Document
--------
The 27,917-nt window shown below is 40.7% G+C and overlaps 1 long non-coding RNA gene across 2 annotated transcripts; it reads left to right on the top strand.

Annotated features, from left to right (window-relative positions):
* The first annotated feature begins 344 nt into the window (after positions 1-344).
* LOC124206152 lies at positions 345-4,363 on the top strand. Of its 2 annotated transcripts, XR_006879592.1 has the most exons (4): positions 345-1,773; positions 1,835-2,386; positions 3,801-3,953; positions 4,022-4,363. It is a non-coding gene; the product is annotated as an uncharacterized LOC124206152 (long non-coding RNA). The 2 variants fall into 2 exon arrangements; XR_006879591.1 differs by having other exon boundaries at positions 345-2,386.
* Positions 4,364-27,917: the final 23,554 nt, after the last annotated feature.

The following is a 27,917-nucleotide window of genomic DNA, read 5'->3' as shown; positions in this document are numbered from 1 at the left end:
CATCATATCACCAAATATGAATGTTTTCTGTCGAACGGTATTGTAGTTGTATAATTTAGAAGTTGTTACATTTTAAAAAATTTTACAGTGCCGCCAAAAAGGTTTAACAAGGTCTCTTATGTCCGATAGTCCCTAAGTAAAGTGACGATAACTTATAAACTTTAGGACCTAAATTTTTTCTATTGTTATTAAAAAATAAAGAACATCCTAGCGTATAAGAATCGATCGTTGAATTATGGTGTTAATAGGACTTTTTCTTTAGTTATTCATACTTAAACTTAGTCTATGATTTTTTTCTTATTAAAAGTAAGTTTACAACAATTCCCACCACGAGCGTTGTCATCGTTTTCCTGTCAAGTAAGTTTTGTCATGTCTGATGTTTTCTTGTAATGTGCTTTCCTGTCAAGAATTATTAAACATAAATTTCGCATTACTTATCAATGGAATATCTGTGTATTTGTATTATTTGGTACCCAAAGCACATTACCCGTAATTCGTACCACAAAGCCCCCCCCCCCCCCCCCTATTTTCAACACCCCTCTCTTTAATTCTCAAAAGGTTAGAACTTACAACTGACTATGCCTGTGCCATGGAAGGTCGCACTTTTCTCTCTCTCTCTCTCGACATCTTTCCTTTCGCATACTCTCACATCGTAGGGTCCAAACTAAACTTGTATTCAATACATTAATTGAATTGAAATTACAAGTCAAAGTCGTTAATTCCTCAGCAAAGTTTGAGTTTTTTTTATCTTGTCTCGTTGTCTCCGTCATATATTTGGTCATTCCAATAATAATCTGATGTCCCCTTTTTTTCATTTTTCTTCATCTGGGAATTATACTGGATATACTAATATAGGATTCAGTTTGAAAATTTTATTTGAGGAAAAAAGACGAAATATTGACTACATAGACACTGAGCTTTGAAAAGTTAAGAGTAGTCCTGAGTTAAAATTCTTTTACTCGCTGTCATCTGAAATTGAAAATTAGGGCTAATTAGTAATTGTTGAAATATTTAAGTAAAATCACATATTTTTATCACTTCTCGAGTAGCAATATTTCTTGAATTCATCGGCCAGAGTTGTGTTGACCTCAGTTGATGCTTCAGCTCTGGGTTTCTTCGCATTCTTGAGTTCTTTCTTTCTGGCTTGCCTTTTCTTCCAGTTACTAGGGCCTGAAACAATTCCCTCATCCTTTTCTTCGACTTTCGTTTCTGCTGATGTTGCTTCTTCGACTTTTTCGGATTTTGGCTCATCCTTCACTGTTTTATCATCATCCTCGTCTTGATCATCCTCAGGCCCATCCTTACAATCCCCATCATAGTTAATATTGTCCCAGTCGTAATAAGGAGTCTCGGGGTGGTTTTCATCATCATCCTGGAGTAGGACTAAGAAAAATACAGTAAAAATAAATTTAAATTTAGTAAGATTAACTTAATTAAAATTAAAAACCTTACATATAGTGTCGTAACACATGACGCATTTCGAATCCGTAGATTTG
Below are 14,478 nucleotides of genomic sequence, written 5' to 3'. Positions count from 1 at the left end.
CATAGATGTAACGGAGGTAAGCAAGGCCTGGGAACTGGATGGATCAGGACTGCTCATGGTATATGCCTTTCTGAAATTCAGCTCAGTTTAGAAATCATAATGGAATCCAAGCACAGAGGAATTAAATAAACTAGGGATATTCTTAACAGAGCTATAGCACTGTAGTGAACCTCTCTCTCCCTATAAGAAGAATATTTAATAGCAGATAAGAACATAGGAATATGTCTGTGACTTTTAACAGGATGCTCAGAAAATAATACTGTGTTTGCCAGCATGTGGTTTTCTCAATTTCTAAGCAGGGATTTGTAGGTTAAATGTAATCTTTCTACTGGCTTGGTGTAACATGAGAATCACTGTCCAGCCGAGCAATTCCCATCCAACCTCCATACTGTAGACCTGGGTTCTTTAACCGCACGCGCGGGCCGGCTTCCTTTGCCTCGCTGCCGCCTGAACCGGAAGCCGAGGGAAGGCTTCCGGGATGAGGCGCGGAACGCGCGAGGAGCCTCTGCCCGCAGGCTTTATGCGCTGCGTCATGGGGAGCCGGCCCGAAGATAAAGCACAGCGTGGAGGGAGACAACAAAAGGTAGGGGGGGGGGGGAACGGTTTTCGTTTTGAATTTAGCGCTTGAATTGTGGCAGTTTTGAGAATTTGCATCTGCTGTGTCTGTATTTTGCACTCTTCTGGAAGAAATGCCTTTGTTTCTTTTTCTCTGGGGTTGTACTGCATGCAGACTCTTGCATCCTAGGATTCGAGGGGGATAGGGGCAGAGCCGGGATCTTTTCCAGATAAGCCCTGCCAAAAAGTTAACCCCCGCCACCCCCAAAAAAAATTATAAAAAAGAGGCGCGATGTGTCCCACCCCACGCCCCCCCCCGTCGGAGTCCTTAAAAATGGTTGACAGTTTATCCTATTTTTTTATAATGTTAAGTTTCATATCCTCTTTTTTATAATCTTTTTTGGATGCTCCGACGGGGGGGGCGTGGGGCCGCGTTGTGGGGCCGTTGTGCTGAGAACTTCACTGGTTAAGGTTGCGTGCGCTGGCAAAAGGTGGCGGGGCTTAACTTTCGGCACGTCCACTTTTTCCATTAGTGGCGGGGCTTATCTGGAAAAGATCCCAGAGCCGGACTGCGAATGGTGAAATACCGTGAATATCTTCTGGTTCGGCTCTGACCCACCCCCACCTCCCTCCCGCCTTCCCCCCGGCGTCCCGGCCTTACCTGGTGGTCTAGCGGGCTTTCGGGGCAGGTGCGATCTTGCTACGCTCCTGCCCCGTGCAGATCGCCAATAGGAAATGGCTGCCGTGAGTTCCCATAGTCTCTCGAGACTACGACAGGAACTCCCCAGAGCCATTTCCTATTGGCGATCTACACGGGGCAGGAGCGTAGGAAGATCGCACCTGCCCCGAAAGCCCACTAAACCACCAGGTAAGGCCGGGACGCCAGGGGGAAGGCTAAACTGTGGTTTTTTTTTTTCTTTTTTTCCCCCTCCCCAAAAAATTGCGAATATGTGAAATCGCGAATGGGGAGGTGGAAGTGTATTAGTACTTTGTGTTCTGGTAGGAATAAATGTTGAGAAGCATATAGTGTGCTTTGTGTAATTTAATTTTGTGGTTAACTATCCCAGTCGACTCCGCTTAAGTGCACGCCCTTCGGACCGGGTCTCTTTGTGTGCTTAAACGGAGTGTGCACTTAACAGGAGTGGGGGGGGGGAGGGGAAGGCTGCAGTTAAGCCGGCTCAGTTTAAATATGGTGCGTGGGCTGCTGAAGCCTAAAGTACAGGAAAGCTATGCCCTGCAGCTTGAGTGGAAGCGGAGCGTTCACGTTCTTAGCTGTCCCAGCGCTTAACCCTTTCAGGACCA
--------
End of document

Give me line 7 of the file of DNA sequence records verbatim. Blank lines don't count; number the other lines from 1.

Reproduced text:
CATCATATCACCAAATATGAATGTTTTCTGTCGAACGGTATTGTAGTTGTATAATTTAGAAGTTGTTACATTTTAAAAAATTTTACAGTGCCGCCAAAAAGGTTTAACAAGGTCTCTTATGTCCGATAGTCCCTAAGTAAAGTGACGATAACTTATAAACTTTAGGACCTAAATTTTTTCTATTGTTATTAAAAAATAAAGAACATCCTAGCGTATAAGAATCGATCGTTGAATTATGGTGTTAATAGGACTTTTTCTTTAGTTATTCATACTTAAACTTAGTCTATGATTTTTTTCTTATTAAAAGTAAGTTTACAACAATTCCCACCACGAGCGTTGTCATCGTTTTCCTGTCAAGTAAGTTTTGTCATGTCTGATGTTTTCTTGTAATGTGCTTTCCTGTCAAGAATTATTAAACATAAATTTCGCATTACTTATCAATGGAATATCTGTGTATTTGTATTATTTGGTACCCAAAGCACATTACCCGTAATTCGTACCACAAAGCCCCCCCCCCCCCCCCCTATTTTCAACACCCCTCTCTTTAATTCTCAAAAGGTTAGAACTTACAACTGACTATGCCTGTGCCATGGAAGGTCGCACTTTTCTCTCTCTCTCTCTCGACATCTTTCCTTTCGCATACTCTCACATCGTAGGGTCCAAACTAAACTTGTATTCAATACATTAATTGAATTGAAATTACAAGTCAAAGTCGTTAATTCCTCAGCAAAGTTTGAGTTTTTTTTATCTTGTCTCGTTGTCTCCGTCATATATTTGGTCATTCCAATAATAATCTGATGTCCCCTTTTTTTCATTTTTCTTCATCTGGGAATTATACTGGATATACTAATATAGGATTCAGTTTGAAAATTTTATTTGAGGAAAAAAGACGAAATATTGACTACATAGACACTGAGCTTTGAAAAGTTAAGAGTAGTCCTGAGTTAAAATTCTTTTACTCGCTGTCATCTGAAATTGAAAATTAGGGCTAATTAGTAATTGTTGAAATATTTAAGTAAAATCACATATTTTTATCACTTCTCGAGTAGCAATATTTCTTGAATTCATCGGCCAGAGTTGTGTTGACCTCAGTTGATGCTTCAGCTCTGGGTTTCTTCGCATTCTTGAGTTCTTTCTTTCTGGCTTGCCTTTTCTTCCAGTTACTAGGGCCTGAAACAATTCCCTCATCCTTTTCTTCGACTTTCGTTTCTGCTGATGTTGCTTCTTCGACTTTTTCGGATTTTGGCTCATCCTTCACTGTTTTATCATCATCCTCGTCTTGATCATCCTCAGGCCCATCCTTACAATCCCCATCATAGTTAATATTGTCCCAGTCGTAATAAGGAGTCTCGGGGTGGTTTTCATCATCATCCTGGAGTAGGACTAAGAAAAATACAGTAAAAATAAATTTAAATTTAGTAAGATTAACTTAATTAAAATTAAAAACCTTACATATAGTGTCGTAACACATGACGCATTTCGAATCCGTAGATTTG